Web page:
A month after the election, Timothy Snyder, professor of history at Yale, gave a talk to a group of undergraduates about what European history can teach us in the age of Trump. It's worth a listen.
History never repeats, said Snyder, it doesn't even rhyme, but there are certain things that go together, and some of those things should make us uncomfortable. It's time to think of counter-measures, he warns, and he has written down a handy cheat sheet. We should take note. We are way past the point where we should question the relevance of lessons offered by 1930's Germany, he says.
In the first 25 minutes of the lecture, above, Snyder outlines what he sees as two danger poles in our "incredibly boring politics." Although, suddenly, our politics are boring no more. These danger poles are the politics of inevitability and the politics of eternity.
The Politics of InevitabilityIn the U.S., we've lived the politics of inevitability since the collapse of the Soviet Union. We've had a sense of inevitability about liberal democracy as we've known it. We have lost the capacity to envision and take seriously alternatives to liberal capitalist democracy. It's all that's left. Even the Chinese have come around to capitalism with Chinese characteristics, and surely democratic liberalization and civil rights must follow.
Don't tell that to Xi Jinping.
We've fallen into a trap of assuming, since communism has proven untrue, our liberal democratic alternative must be true. But nothing is inevitable, says Snyder.
Our politics have become boring because we could no longer imagine an alternative. We've taken our Enlightenment heritage for granted. One party has become the party of the status quo that must be: Bill Clinton, Barak Obama and the Democratic party have been the technocratic custodians and defenders of the status quo. That's boring. "Don't it always seem to go," sang Joni Mitchell, "that you don't know what you've got 'til its gone."
"They paved paradise, and they put up a parking lot." That was written in 1967-68; but today we're talking about much more than DDT and a parking lot. We're talking about the whole liberal order.
The feeling that our liberal democratic politics are inevitable, says Snyder, has given rise to a paranoid impulse. If there is no alternative, perhaps it's fixed. Perhaps there's something dark and sinister about it. Perhaps there's a secret reality underneath. So opposition in this politics of inevitability, says Snyder, has consisted of fancy, crazy, rebellious, system destroying ideas--from Newt Gingrich to Donald Trump.
These reactionary ideas are not particularly articulate. "Shrink government 'til we can drown it in a bathtub." There were pledges to never ever, under any circumstances, sign on to a tax increase. There is denial of climate change. "The Democrats don't listen, so we'll just have to cram it down their throats," said one Trump supporter in my Facebook feed recently. He did not explain what the "it" was he was referring to.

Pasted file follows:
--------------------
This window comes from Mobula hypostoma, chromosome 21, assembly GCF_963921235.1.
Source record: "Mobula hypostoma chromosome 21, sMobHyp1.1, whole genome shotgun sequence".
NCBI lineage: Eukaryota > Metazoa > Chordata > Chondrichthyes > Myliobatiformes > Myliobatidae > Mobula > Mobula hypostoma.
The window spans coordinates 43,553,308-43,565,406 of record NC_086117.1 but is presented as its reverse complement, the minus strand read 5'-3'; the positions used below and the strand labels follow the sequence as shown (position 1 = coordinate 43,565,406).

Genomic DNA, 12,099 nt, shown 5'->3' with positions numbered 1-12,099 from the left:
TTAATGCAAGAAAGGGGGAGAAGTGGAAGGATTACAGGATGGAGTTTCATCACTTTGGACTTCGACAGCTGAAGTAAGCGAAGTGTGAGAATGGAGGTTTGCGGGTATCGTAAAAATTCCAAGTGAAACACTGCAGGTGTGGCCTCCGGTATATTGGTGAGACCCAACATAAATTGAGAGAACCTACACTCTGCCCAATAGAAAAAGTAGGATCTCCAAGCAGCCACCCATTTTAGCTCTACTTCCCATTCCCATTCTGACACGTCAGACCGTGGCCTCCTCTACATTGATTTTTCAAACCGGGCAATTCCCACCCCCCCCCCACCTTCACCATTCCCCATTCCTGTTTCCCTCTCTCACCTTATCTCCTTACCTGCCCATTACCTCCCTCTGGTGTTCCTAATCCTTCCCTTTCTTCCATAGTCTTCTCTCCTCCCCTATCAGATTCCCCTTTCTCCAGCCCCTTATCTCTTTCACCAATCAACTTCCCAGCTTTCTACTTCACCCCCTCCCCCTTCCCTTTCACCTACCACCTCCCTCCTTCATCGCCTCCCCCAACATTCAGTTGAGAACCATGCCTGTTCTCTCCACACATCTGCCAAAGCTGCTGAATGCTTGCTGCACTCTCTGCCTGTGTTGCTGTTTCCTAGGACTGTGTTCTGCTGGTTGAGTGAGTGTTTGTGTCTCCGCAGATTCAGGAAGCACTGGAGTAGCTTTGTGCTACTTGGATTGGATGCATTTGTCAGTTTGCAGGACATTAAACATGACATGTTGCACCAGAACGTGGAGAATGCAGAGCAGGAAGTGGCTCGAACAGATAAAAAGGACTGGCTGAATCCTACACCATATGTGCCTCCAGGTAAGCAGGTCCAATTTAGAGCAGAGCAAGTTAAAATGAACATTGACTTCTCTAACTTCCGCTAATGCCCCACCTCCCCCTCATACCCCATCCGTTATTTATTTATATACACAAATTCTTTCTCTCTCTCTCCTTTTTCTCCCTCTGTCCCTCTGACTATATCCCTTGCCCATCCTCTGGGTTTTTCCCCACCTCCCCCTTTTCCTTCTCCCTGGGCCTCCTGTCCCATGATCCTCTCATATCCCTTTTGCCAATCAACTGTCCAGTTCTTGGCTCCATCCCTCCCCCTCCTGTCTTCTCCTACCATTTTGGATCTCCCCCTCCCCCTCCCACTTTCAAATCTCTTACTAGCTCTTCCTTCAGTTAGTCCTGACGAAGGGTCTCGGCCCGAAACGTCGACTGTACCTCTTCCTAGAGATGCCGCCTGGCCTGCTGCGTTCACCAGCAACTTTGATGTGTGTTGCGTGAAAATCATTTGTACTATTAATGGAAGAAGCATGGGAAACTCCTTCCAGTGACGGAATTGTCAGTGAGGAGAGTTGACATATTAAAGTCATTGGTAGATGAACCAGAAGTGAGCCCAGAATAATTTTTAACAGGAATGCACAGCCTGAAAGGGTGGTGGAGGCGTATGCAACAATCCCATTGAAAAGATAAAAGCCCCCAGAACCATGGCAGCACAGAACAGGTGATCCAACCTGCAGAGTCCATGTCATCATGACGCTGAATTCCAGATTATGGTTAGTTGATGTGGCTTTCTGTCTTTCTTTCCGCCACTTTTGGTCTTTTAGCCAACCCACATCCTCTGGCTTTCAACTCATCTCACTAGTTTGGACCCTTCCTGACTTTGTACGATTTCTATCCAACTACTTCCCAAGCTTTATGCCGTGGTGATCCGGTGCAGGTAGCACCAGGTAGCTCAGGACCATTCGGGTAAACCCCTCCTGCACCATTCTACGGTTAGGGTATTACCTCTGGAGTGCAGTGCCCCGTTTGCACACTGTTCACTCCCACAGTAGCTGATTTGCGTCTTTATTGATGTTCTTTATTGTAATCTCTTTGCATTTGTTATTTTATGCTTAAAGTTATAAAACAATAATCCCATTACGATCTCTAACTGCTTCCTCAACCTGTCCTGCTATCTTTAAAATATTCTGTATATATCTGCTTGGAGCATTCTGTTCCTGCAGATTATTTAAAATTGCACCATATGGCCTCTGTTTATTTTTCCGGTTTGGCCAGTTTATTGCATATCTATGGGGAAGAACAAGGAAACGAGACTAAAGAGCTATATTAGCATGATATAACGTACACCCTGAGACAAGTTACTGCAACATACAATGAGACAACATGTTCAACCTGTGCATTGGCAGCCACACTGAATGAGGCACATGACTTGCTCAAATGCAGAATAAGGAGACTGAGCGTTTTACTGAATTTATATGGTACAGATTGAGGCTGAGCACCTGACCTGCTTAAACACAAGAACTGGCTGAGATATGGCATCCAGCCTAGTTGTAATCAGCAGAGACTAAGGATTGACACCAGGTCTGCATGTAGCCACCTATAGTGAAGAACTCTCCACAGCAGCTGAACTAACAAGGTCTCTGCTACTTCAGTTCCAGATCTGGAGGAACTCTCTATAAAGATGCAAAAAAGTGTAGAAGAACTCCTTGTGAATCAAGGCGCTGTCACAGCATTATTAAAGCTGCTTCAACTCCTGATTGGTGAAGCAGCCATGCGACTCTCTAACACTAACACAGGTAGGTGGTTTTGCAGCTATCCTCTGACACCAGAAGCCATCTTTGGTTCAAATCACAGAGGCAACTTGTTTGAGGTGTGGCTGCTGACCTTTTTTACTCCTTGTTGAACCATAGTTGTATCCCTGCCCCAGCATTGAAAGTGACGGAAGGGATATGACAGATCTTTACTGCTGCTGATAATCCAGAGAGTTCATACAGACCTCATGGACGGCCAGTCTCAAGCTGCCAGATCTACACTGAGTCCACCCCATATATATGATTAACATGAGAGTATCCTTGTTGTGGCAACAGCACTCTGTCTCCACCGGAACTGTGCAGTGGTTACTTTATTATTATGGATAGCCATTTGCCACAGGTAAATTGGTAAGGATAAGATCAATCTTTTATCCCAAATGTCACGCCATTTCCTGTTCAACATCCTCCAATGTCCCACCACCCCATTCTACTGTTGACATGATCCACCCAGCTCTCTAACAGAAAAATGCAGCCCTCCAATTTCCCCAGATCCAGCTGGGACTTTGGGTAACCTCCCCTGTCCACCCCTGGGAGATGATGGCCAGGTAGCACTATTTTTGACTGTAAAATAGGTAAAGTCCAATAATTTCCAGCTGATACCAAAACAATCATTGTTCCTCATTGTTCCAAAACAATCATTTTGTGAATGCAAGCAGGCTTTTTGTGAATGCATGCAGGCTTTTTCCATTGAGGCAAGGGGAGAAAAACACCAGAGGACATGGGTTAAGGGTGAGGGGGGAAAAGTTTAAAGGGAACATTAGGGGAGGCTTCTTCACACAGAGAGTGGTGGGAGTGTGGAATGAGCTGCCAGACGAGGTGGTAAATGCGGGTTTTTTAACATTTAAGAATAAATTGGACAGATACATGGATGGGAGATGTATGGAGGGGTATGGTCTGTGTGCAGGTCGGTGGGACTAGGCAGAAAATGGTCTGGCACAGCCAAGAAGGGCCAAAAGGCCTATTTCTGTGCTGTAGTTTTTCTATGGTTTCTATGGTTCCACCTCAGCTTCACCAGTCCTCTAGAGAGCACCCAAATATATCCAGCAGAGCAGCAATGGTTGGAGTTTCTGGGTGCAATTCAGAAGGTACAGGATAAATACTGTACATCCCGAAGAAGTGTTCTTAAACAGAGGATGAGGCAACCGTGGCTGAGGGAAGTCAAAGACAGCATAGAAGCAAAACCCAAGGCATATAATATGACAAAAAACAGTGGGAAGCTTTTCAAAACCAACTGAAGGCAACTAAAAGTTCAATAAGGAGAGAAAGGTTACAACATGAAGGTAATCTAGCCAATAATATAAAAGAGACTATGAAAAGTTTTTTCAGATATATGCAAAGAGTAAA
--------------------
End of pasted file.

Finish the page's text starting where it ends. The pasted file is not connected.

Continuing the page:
Such opposition can be effective despite the lack of an intelligent program beyond opposition and destruction. Attackers of the liberal order derisively speak of "neoliberalism" (like others speak of neo-conservatism to paint the devil black), says Snyder. But neoliberalism is not a program; it's no criticism to call the Democratic Party neoliberal. Such a label buys into the lack of alternatives. It's a gesture of helplessness, says Snyder.
Opposition in an environment where there is no intelligible alternative becomes the politics of disruption. Trump's senior advisor in the White House, Steve Bannon, talks frequently of disruption. But be careful with disruption, says Snyder: the premise of "disruption" is that the system will automatically rebound no matter how obnoxiously or seriously we disrupt it. But what if the system does not bounce back? What if the disruption is entirely empty, but successful? What happens after our disruptor-in-chief is done with his disruption? The liberal order is not inevitable in fact, warns Snyder. It is not invincible and it won't necessarily bounce back.
Disruption is vulnerable to shocks. If something significant happens (a 9/11; a Reichtagsfire) suddenly there is no story. Everything is new, and suddenly everything is permitted. As Germans and Eastern Europeans tragically discovered in the last century, systems that seem "inevitable" can suddenly collapse.
The Politics of Eternity
The danger is that we can shift from a politics of "inevitability" straight to a politics of eternity. The politics of eternity refers to an ideal past; but it's a past that never existed. It is a politics that pays allegiance to a fictional past, and that is nostalgic for things that never were.
The politics of eternity asks us to jump arm-in-arm into a black hole to escape non-existent, or much exaggerated threats. The politics of eternity invokes the threat of terrorism, immigrant hordes, and unseen criminals. The politics of eternity puts forth a political savior who rides the wave of this (imagined) threat. This savior will save us by dismantling the administrative state, by arresting schoolchildren brought here as infants and expelling them from our midst, by dismantling environmental protections and consumer protections, by expanding and streamlining the police state to answer to the White House. This savior means to save us by dismantling our civil liberties and our free press, by disrupting our boring liberal democratic values.
And don't it always seem to go, that we don't know what we've got 'til it's gone. It's a lesson we should take to heart.
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